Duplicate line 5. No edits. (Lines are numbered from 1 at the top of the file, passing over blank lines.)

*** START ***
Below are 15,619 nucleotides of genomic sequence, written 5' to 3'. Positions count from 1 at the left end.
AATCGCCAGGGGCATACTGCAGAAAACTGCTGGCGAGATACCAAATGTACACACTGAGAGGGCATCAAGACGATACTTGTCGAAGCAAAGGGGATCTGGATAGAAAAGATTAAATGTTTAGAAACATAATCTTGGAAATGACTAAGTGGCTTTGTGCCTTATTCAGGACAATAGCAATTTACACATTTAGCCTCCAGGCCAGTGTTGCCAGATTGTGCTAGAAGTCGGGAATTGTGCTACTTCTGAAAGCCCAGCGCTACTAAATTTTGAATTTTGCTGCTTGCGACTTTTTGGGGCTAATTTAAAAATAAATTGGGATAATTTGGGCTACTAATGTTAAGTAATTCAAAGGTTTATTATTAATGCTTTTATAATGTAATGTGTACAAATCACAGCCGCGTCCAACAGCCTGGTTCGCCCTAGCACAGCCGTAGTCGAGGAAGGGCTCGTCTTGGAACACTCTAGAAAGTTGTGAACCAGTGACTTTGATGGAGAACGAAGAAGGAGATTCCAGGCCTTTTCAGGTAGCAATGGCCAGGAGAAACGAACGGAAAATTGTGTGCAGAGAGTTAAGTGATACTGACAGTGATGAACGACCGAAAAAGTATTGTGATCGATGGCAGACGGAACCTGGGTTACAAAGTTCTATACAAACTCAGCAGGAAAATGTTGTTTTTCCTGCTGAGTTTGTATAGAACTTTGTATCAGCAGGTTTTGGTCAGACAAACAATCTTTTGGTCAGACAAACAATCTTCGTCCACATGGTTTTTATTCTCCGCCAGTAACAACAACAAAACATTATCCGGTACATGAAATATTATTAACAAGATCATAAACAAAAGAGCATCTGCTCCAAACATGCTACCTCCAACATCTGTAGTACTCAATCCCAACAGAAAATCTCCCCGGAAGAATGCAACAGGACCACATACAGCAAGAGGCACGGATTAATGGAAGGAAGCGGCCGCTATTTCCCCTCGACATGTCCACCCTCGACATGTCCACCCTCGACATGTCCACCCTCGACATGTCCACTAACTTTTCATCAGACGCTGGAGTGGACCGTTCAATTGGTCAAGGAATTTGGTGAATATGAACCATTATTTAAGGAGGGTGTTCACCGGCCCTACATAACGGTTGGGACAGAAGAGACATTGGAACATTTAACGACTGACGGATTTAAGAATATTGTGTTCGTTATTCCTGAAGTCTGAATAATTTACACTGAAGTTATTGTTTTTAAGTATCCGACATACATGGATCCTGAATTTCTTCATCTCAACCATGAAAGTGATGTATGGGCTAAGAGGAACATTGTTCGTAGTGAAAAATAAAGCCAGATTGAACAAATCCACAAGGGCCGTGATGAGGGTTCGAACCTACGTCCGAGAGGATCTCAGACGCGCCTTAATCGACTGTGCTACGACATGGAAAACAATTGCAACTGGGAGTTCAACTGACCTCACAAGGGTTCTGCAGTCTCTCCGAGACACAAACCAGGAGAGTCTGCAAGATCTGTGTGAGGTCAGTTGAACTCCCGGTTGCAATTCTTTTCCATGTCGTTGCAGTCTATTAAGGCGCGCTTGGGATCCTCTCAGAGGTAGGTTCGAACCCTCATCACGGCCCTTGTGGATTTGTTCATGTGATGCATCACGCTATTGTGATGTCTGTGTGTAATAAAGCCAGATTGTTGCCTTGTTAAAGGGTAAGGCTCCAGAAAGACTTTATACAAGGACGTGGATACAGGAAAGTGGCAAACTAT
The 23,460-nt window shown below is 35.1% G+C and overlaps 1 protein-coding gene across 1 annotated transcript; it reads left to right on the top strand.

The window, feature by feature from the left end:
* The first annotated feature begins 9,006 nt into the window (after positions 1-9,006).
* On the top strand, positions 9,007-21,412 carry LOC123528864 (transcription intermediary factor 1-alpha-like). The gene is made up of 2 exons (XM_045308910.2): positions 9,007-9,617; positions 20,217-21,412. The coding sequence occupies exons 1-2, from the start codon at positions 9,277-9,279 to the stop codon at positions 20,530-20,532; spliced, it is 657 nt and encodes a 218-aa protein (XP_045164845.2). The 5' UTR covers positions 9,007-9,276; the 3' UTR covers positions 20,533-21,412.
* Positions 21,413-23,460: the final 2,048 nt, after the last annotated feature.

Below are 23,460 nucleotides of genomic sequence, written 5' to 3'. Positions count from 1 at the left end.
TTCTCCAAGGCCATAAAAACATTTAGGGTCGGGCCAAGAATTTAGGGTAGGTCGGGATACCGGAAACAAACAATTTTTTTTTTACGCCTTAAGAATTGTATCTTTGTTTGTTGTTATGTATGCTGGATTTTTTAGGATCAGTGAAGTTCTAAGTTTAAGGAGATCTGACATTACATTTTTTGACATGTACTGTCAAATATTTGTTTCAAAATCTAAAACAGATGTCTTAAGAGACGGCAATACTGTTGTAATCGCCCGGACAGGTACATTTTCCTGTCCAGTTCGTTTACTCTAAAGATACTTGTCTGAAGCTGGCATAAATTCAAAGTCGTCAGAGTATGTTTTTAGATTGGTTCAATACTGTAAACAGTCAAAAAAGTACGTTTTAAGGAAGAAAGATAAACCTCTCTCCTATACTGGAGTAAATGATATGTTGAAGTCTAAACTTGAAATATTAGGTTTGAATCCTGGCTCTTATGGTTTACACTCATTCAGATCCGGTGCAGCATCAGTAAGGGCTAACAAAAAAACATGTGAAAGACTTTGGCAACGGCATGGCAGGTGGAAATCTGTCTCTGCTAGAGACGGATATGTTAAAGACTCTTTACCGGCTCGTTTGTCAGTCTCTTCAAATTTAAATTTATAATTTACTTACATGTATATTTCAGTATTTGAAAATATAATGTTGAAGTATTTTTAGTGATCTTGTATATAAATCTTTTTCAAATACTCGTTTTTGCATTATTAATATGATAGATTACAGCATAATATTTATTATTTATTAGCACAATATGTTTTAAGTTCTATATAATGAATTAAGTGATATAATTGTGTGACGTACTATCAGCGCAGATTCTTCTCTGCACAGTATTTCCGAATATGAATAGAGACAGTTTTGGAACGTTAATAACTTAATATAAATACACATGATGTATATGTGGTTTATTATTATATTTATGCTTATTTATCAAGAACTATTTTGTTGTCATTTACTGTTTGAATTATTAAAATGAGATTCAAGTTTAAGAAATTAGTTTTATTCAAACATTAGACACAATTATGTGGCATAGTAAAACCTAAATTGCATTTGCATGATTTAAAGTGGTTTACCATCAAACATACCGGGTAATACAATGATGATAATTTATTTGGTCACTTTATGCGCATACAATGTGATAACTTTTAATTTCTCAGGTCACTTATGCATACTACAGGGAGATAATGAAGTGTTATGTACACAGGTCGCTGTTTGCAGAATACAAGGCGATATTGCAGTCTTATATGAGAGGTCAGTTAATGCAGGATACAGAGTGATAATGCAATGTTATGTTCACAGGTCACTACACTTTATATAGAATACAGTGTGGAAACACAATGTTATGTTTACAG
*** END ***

* The first annotated feature begins 9,006 nt into the window (after positions 1-9,006).